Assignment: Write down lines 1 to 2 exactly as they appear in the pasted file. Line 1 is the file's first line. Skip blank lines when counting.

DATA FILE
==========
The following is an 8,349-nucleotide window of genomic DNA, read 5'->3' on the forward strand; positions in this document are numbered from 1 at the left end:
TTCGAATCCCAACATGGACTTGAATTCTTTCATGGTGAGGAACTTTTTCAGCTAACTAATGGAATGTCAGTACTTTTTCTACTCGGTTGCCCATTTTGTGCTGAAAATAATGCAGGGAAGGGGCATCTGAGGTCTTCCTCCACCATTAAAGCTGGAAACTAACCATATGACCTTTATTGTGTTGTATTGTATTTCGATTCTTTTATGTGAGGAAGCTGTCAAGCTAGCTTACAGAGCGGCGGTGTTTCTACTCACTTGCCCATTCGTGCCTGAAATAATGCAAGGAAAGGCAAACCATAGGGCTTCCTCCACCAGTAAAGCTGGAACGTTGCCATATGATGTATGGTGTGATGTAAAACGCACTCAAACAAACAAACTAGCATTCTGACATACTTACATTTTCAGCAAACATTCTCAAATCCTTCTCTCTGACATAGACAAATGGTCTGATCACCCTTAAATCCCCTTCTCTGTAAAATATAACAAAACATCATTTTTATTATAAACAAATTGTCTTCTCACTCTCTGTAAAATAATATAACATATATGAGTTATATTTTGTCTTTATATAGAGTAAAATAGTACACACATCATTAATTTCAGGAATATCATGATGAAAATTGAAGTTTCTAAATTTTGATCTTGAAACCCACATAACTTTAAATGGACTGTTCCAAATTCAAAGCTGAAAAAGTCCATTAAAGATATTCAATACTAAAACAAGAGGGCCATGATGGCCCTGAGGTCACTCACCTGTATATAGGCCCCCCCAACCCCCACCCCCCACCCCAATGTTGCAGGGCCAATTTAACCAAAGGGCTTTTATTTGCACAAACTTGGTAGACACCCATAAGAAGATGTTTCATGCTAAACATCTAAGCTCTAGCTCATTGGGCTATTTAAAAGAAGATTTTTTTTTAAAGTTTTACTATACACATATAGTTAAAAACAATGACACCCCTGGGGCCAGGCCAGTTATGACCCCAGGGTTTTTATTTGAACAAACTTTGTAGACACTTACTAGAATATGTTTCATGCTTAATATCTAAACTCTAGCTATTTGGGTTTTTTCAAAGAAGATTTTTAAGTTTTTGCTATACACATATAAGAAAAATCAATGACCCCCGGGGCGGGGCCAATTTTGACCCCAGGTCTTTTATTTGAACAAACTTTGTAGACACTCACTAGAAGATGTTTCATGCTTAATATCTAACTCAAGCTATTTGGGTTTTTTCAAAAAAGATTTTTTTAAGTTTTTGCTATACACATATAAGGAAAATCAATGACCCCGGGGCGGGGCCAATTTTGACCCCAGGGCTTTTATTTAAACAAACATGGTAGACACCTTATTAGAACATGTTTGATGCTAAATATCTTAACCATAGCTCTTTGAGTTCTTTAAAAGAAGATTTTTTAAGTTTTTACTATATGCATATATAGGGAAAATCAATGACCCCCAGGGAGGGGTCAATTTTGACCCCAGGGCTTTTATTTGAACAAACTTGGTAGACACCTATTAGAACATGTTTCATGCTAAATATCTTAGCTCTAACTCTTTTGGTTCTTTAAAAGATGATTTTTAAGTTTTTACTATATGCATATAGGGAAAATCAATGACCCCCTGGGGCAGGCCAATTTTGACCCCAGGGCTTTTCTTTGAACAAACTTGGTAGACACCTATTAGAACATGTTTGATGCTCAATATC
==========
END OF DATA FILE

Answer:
The following is an 8,349-nucleotide window of genomic DNA, read 5'->3' on the forward strand; positions in this document are numbered from 1 at the left end:
TTCGAATCCCAACATGGACTTGAATTCTTTCATGGTGAGGAACTTTTTCAGCTAACTAATGGAATGTCAGTACTTTTTCTACTCGGTTGCCCATTTTGTGCTGAAAATAATGCAGGGAAGGGGCATCTGAGGTCTTCCTCCACCATTAAAGCTGGAAACTAACCATATGACCTTTATTGTGTTGTATTGTATTTCGATTCTTTTATGTGAGGAAGCTGTCAAGCTAGCTTACAGAGCGGCGGTGTTTCTACTCACTTGCCCATTCGTGCCTGAAATAATGCAAGGAAAGGCAAACCATAGGGCTTCCTCCACCAGTAAAGCTGGAACGTTGCCATATGATGTATGGTGTGATGTAAAACGCACTCAAACAAACAAACTAGCATTCTGACATACTTACATTTTCAGCAAACATTCTCAAATCCTTCTCTCTGACATAGACAAATGGTCTGATCACCCTTAAATCCCCTTCTCTGTAAAATATAACAAAACATCATTTTTATTATAAACAAATTGTCTTCTCACTCTCTGTAAAATAATATAACATATATGAGTTATATTTTGTCTTTATATAGAGTAAAATAGTACACACATCATTAATTTCAGGAATATCATGATGAAAATTGAAGTTTCTAAATTTTGATCTTGAAACCCACATAACTTTAAATGGACTGTTCCAAATTCAAAGCTGAAAAAGTCCATTAAAGATATTCAATACTAAAACAAGAGGGCCATGATGGCCCTGAGGTCACTCACCTGTATATAGGCCCCCCCAACCCCCACCCCCCACCCCAATGTTGCAGGGCCAATTTAACCAAAGGGCTTTTATTTGCACAAACTTGGTAGACACCCATAAGAAGATGTTTCATGCTAAACATCTAAGCTCTAGCTCATTGGGCTATTTAAAAGAAGATTTTTTTTTAAAGTTTTACTATACACATATAGTTAAAAACAATGACACCCCTGGGGCCAGGCCAGTTATGACCCCAGGGTTTTTATTTGAACAAACTTTGTAGACACTTACTAGAATATGTTTCATGCTTAATATCTAAACTCTAGCTATTTGGGTTTTTTCAAAGAAGATTTTTAAGTTTTTGCTATACACATATAAGAAAAATCAATGACCCCCGGGGCGGGGCCAATTTTGACCCCAGGTCTTTTATTTGAACAAACTTTGTAGACACTCACTAGAAGATGTTTCATGCTTAATATCTAACTCAAGCTATTTGGGTTTTTTCAAAAAAGATTTTTTTAAGTTTTTGCTATACACATATAAGGAAAATCAATGACCCCGGGGCGGGGCCAATTTTGACCCCAGGGCTTTTATTTAAACAAACATGGTAGACACCTTATTAGAACATGTTTGATGCTAAATATCTTAACCATAGCTCTTTGAGTTCTTTAAAAGAAGATTTTTTAAGTTTTTACTATATGCATATATAGGGAAAATCAATGACCCCCAGGGAGGGGTCAATTTTGACCCCAGGGCTTTTATTTGAACAAACTTGGTAGACACCTATTAGAACATGTTTCATGCTAAATATCTTAGCTCTAACTCTTTTGGTTCTTTAAAAGATGATTTTTAAGTTTTTACTATATGCATATAGGGAAAATCAATGACCCCCTGGGGCAGGCCAATTTTGACCCCAGGGCTTTTCTTTGAACAAACTTGGTAGACACCTATTAGAACATGTTTGATGCTCAATATC